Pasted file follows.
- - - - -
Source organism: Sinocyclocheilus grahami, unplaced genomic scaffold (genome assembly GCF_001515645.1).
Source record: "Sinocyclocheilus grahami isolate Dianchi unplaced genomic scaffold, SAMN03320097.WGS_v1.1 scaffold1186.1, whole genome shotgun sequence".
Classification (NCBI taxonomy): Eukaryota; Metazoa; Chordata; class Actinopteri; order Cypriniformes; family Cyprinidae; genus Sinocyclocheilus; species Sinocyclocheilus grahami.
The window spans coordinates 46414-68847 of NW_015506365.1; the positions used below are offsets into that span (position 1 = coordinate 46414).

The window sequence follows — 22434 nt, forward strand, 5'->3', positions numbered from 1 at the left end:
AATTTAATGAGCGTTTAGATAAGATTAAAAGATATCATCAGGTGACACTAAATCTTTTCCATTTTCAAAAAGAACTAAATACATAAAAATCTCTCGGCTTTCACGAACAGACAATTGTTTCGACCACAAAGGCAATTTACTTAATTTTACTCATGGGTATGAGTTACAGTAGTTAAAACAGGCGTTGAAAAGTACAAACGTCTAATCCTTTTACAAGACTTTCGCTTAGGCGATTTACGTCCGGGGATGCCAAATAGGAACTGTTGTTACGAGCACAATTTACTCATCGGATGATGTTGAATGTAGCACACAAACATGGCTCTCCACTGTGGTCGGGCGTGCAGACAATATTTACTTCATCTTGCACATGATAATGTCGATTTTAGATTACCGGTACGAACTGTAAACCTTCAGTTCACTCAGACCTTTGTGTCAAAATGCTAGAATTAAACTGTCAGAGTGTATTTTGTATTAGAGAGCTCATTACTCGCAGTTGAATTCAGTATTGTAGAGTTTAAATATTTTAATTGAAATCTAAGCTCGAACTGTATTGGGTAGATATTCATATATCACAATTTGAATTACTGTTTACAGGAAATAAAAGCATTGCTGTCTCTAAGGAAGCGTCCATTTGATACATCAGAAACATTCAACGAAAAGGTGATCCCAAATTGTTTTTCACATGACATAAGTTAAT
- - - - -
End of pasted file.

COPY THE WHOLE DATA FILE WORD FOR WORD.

Source organism: Sinocyclocheilus grahami, unplaced genomic scaffold (genome assembly GCF_001515645.1).
Source record: "Sinocyclocheilus grahami isolate Dianchi unplaced genomic scaffold, SAMN03320097.WGS_v1.1 scaffold1186.1, whole genome shotgun sequence".
Classification (NCBI taxonomy): Eukaryota; Metazoa; Chordata; class Actinopteri; order Cypriniformes; family Cyprinidae; genus Sinocyclocheilus; species Sinocyclocheilus grahami.
The window spans coordinates 46414-68847 of NW_015506365.1; the positions used below are offsets into that span (position 1 = coordinate 46414).

The window sequence follows — 22434 nt, forward strand, 5'->3', positions numbered from 1 at the left end:
AATTTAATGAGCGTTTAGATAAGATTAAAAGATATCATCAGGTGACACTAAATCTTTTCCATTTTCAAAAAGAACTAAATACATAAAAATCTCTCGGCTTTCACGAACAGACAATTGTTTCGACCACAAAGGCAATTTACTTAATTTTACTCATGGGTATGAGTTACAGTAGTTAAAACAGGCGTTGAAAAGTACAAACGTCTAATCCTTTTACAAGACTTTCGCTTAGGCGATTTACGTCCGGGGATGCCAAATAGGAACTGTTGTTACGAGCACAATTTACTCATCGGATGATGTTGAATGTAGCACACAAACATGGCTCTCCACTGTGGTCGGGCGTGCAGACAATATTTACTTCATCTTGCACATGATAATGTCGATTTTAGATTACCGGTACGAACTGTAAACCTTCAGTTCACTCAGACCTTTGTGTCAAAATGCTAGAATTAAACTGTCAGAGTGTATTTTGTATTAGAGAGCTCATTACTCGCAGTTGAATTCAGTATTGTAGAGTTTAAATATTTTAATTGAAATCTAAGCTCGAACTGTATTGGGTAGATATTCATATATCACAATTTGAATTACTGTTTACAGGAAATAAAAGCATTGCTGTCTCTAAGGAAGCGTCCATTTGATACATCAGAAACATTCAACGAAAAGGTGATCCCAAATTGTTTTTCACATGACATAAGTTAAT